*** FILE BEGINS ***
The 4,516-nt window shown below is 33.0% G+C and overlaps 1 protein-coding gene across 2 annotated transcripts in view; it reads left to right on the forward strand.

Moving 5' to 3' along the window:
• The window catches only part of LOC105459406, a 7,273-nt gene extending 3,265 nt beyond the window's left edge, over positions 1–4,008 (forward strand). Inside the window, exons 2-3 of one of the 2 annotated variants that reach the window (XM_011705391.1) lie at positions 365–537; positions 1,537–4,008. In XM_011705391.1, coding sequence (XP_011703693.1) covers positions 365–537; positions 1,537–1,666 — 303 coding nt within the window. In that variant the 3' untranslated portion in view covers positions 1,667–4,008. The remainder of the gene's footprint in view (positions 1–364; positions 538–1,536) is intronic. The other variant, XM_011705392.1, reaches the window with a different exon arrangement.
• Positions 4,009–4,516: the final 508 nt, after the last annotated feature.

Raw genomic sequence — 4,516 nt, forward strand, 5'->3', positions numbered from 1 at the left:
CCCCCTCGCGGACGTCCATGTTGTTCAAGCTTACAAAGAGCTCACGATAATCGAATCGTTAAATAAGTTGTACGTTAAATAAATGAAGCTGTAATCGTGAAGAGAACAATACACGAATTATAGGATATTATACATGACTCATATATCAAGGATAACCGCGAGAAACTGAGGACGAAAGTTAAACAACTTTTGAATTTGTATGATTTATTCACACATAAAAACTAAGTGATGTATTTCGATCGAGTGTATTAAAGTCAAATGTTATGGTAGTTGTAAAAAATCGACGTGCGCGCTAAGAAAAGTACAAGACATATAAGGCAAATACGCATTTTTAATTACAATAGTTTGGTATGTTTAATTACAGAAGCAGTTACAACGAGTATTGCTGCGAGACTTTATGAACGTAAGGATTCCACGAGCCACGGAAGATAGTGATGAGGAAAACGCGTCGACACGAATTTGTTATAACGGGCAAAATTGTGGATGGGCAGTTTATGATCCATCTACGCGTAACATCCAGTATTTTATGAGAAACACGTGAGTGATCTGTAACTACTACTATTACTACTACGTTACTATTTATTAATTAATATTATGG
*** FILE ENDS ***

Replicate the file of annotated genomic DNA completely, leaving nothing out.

The 4,516-nt window shown below is 33.0% G+C and overlaps 1 protein-coding gene across 2 annotated transcripts in view; it reads left to right on the forward strand.

Moving 5' to 3' along the window:
• The window catches only part of LOC105459406, a 7,273-nt gene extending 3,265 nt beyond the window's left edge, over positions 1–4,008 (forward strand). Inside the window, exons 2-3 of one of the 2 annotated variants that reach the window (XM_011705391.1) lie at positions 365–537; positions 1,537–4,008. In XM_011705391.1, coding sequence (XP_011703693.1) covers positions 365–537; positions 1,537–1,666 — 303 coding nt within the window. In that variant the 3' untranslated portion in view covers positions 1,667–4,008. The remainder of the gene's footprint in view (positions 1–364; positions 538–1,536) is intronic. The other variant, XM_011705392.1, reaches the window with a different exon arrangement.
• Positions 4,009–4,516: the final 508 nt, after the last annotated feature.

Raw genomic sequence — 4,516 nt, forward strand, 5'->3', positions numbered from 1 at the left:
CCCCCTCGCGGACGTCCATGTTGTTCAAGCTTACAAAGAGCTCACGATAATCGAATCGTTAAATAAGTTGTACGTTAAATAAATGAAGCTGTAATCGTGAAGAGAACAATACACGAATTATAGGATATTATACATGACTCATATATCAAGGATAACCGCGAGAAACTGAGGACGAAAGTTAAACAACTTTTGAATTTGTATGATTTATTCACACATAAAAACTAAGTGATGTATTTCGATCGAGTGTATTAAAGTCAAATGTTATGGTAGTTGTAAAAAATCGACGTGCGCGCTAAGAAAAGTACAAGACATATAAGGCAAATACGCATTTTTAATTACAATAGTTTGGTATGTTTAATTACAGAAGCAGTTACAACGAGTATTGCTGCGAGACTTTATGAACGTAAGGATTCCACGAGCCACGGAAGATAGTGATGAGGAAAACGCGTCGACACGAATTTGTTATAACGGGCAAAATTGTGGATGGGCAGTTTATGATCCATCTACGCGTAACATCCAGTATTTTATGAGAAACACGTGAGTGATCTGTAACTACTACTATTACTACTACGTTACTATTTATTAATTAATATTATGG